June 16, 2010
“Um, well, ya know, like, consequently, so, uh, know what I mean?” Does this sound familiar? It’s called using “filler” words or saying everything without really saying anything. It is the weakness of many brilliant people when it comes to giving presentations.
So what’s the problem with filler words? Don’t they make pauses less awkward? The answer is no, they actually make pauses more awkward. I once counted someone saying the word “um” 215 times during a 20 minute presentation. Was I paying attention to the content of the presentation? No. I was so distracted with the verbal pauses that I couldn’t focus on what he was really trying to say. You don’t want your hard work to go to waste and fall on deaf ears. Filler words are distracting, interrupt the pace of the speech, and demonstrate poor preparation. Thus, filler words should be nowhere in a good speaker’s vocabulary.
Obviously this is easier said than done. So what’re some ways to kick the habit of lining your presentations with filler profanity? There are numerous methods that work for different people. The one that worked for me is pretty simple:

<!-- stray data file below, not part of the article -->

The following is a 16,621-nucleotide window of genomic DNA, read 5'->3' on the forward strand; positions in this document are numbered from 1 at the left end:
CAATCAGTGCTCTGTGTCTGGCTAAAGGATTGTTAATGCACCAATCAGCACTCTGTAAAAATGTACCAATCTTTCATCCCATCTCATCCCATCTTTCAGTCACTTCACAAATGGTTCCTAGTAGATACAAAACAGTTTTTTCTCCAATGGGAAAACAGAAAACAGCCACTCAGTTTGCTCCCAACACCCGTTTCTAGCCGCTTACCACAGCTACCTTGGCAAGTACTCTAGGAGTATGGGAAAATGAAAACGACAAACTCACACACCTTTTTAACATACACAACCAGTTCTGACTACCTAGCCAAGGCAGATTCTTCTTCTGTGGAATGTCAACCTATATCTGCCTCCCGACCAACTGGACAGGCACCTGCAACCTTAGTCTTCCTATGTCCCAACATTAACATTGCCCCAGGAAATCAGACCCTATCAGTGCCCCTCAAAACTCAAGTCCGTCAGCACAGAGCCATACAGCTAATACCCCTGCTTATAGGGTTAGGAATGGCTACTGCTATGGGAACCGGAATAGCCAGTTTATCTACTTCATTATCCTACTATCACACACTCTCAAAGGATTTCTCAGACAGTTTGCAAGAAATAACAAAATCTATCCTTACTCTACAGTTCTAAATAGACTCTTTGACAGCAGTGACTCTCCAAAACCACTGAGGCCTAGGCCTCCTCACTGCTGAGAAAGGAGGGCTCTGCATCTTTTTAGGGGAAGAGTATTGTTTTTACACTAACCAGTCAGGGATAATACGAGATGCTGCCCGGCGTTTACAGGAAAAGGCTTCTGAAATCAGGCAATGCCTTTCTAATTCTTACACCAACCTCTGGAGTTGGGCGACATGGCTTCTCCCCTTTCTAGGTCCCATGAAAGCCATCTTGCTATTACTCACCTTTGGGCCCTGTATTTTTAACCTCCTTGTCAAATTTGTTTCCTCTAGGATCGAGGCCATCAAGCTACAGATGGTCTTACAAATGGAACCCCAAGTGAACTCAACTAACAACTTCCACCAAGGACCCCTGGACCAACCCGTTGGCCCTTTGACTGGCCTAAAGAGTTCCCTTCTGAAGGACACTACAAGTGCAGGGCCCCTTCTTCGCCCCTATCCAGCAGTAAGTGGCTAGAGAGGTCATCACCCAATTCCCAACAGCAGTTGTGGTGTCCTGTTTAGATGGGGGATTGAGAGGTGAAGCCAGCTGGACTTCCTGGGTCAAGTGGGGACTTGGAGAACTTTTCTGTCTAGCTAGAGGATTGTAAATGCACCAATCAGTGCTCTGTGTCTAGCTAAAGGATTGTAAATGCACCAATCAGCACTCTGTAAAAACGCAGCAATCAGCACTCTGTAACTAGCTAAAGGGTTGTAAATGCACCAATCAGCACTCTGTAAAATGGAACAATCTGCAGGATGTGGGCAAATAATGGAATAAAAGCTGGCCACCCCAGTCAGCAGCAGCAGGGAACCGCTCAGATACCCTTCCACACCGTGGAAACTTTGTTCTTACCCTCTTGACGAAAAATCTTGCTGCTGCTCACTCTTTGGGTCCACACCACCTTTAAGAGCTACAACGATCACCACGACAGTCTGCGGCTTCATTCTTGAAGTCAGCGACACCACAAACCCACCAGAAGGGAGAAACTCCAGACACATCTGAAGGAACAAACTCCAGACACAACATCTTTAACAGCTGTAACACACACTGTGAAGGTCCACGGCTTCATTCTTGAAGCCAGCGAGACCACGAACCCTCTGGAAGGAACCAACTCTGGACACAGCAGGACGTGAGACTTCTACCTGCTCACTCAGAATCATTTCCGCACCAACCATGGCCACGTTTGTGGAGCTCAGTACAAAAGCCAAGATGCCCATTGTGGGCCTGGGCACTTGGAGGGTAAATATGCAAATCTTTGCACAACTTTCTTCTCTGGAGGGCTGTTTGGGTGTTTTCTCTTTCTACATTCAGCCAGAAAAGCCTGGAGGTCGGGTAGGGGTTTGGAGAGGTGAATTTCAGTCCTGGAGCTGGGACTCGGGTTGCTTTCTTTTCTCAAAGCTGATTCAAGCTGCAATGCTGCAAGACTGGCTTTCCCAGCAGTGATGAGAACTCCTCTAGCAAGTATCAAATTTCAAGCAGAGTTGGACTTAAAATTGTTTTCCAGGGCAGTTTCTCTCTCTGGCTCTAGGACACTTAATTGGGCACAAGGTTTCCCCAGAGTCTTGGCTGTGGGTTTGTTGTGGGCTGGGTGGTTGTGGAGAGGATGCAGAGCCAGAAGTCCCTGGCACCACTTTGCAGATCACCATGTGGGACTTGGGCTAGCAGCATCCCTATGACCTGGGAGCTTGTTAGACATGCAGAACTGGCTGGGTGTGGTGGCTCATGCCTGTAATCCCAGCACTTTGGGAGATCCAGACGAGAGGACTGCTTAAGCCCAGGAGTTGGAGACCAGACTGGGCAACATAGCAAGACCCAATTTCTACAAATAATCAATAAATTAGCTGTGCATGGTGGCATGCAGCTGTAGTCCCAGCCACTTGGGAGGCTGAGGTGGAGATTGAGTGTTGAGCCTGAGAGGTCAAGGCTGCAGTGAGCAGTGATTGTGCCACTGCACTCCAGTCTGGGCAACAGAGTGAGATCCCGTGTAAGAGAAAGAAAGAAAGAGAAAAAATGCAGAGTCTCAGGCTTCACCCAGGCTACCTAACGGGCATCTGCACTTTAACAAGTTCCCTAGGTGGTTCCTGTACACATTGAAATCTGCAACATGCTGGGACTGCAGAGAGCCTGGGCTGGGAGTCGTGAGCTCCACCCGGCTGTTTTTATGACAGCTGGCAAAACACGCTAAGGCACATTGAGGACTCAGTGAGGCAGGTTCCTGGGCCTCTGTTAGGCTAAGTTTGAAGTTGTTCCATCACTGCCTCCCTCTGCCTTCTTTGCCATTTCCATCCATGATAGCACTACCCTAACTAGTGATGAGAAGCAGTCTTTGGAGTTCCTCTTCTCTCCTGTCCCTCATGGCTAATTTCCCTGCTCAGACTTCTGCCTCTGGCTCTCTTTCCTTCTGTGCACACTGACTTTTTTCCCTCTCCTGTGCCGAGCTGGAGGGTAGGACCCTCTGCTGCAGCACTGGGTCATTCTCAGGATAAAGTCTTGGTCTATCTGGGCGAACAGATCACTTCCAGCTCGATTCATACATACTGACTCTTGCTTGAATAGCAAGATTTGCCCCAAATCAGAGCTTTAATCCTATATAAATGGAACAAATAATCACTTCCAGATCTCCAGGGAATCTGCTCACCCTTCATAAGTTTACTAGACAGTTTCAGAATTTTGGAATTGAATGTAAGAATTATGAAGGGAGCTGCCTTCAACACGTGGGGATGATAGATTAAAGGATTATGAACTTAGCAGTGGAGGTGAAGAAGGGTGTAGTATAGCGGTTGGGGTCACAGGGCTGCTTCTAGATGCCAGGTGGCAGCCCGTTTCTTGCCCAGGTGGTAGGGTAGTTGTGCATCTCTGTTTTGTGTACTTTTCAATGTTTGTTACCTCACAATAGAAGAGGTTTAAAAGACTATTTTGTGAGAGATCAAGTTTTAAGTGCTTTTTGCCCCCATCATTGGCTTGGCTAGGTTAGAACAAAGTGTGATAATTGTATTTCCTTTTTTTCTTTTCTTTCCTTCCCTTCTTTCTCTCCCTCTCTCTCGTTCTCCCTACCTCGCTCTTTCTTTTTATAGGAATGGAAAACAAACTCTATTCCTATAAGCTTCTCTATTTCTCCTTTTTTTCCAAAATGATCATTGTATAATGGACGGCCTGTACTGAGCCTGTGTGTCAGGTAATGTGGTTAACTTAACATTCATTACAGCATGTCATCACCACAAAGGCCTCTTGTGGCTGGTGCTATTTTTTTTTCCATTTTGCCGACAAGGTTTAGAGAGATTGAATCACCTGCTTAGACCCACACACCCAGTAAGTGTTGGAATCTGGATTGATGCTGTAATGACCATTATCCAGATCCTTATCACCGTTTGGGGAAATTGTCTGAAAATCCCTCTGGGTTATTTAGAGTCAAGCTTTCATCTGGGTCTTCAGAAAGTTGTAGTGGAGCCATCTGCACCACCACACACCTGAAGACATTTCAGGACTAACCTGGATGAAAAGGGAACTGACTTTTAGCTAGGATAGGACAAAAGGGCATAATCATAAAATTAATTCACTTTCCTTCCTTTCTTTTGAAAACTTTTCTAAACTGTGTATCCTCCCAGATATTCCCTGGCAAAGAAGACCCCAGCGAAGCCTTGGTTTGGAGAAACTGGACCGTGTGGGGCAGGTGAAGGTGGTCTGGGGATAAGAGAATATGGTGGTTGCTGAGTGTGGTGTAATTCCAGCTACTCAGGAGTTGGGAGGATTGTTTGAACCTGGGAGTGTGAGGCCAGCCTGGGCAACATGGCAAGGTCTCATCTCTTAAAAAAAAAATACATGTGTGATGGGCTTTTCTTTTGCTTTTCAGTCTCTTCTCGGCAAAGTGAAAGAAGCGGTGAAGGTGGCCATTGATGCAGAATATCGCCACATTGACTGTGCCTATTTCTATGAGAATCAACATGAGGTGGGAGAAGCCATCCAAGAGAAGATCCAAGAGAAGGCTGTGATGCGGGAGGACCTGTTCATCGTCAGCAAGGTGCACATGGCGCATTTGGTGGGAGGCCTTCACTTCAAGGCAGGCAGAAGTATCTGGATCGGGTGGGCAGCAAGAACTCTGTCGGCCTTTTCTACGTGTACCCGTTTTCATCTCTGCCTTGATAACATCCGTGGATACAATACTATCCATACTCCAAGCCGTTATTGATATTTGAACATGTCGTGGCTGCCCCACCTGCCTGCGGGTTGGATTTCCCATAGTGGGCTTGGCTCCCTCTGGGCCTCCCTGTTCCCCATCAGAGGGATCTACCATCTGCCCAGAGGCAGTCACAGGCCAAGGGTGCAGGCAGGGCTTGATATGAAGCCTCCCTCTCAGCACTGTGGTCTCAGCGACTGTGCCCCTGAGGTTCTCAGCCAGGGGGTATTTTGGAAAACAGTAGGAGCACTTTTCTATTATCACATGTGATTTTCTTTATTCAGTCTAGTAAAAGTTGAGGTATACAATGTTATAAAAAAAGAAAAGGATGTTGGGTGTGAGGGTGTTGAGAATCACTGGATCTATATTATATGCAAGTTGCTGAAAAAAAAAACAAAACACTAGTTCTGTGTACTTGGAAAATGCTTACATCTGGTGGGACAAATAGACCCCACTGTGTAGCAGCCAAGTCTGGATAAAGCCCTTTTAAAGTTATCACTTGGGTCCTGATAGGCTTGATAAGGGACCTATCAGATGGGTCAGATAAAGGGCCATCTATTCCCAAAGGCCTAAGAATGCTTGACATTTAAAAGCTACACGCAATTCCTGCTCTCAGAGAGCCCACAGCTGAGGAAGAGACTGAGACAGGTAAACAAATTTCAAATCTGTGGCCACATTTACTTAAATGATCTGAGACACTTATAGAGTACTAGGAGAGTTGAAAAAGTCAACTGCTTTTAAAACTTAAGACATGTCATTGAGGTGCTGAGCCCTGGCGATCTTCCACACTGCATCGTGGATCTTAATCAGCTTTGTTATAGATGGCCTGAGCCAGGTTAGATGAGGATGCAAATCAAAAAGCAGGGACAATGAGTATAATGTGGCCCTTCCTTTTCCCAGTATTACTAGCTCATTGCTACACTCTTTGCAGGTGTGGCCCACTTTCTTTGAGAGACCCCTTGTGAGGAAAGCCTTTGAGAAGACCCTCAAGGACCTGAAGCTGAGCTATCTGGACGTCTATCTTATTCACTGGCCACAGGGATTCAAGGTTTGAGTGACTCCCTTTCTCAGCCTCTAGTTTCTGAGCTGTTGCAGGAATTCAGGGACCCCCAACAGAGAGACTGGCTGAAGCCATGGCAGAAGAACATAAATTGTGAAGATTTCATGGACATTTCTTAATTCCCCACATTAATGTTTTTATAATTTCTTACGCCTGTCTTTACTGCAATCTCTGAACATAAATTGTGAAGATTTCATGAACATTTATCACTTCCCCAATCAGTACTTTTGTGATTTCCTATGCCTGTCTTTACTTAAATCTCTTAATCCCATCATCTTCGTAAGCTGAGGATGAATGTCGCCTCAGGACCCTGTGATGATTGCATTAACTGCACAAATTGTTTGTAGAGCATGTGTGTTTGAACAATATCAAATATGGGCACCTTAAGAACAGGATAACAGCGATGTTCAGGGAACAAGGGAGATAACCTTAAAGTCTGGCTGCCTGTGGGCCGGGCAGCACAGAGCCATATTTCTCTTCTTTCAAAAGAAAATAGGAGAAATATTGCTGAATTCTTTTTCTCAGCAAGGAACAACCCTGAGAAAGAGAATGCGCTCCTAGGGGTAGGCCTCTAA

- Invite some of your friends to watch you practice your presentation.
- Instruct them all to clap every time you use a filler word.
- Wash, rinse, repeat.
It almost seems too simple. But believe it or not, the annoyance and break in rhythm is enough to “scare” you out of using your go-to fillers.
Olivia Mitchell provides another method:
“To be effective at stopping the habit you have to focus on something else – something positive that you can do, as an alternative to um’ing. That alternative is chunking. Chunking is talking in short chunks of words with breaks in between the chunks. When you chunk you get into a rhythm: burst of words/break/burst of words/break….Focus on that rhythm and your um’s will go.”
Whatever your method, you’ve got to, um, get rid of, like, all of your fillers… ya know?